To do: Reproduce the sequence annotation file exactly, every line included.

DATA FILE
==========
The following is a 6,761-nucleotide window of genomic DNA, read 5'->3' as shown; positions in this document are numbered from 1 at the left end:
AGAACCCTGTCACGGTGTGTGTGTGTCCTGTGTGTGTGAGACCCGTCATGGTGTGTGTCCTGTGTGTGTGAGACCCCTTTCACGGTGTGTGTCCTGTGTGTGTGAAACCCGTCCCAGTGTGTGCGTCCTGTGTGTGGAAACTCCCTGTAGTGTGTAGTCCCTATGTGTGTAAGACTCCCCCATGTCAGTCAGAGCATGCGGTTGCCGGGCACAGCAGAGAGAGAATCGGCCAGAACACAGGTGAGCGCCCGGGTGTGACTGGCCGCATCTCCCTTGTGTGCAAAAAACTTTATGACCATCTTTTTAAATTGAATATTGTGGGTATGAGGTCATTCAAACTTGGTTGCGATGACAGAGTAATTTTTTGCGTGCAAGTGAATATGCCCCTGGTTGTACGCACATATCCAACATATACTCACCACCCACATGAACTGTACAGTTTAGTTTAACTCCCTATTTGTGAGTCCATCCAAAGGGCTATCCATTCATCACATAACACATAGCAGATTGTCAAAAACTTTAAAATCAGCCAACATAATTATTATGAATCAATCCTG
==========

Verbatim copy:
The following is a 6,761-nucleotide window of genomic DNA, read 5'->3' as shown; positions in this document are numbered from 1 at the left end:
AGAACCCTGTCACGGTGTGTGTGTGTCCTGTGTGTGTGAGACCCGTCATGGTGTGTGTCCTGTGTGTGTGAGACCCCTTTCACGGTGTGTGTCCTGTGTGTGTGAAACCCGTCCCAGTGTGTGCGTCCTGTGTGTGGAAACTCCCTGTAGTGTGTAGTCCCTATGTGTGTAAGACTCCCCCATGTCAGTCAGAGCATGCGGTTGCCGGGCACAGCAGAGAGAGAATCGGCCAGAACACAGGTGAGCGCCCGGGTGTGACTGGCCGCATCTCCCTTGTGTGCAAAAAACTTTATGACCATCTTTTTAAATTGAATATTGTGGGTATGAGGTCATTCAAACTTGGTTGCGATGACAGAGTAATTTTTTGCGTGCAAGTGAATATGCCCCTGGTTGTACGCACATATCCAACATATACTCACCACCCACATGAACTGTACAGTTTAGTTTAACTCCCTATTTGTGAGTCCATCCAAAGGGCTATCCATTCATCACATAACACATAGCAGATTGTCAAAAACTTTAAAATCAGCCAACATAATTATTATGAATCAATCCTG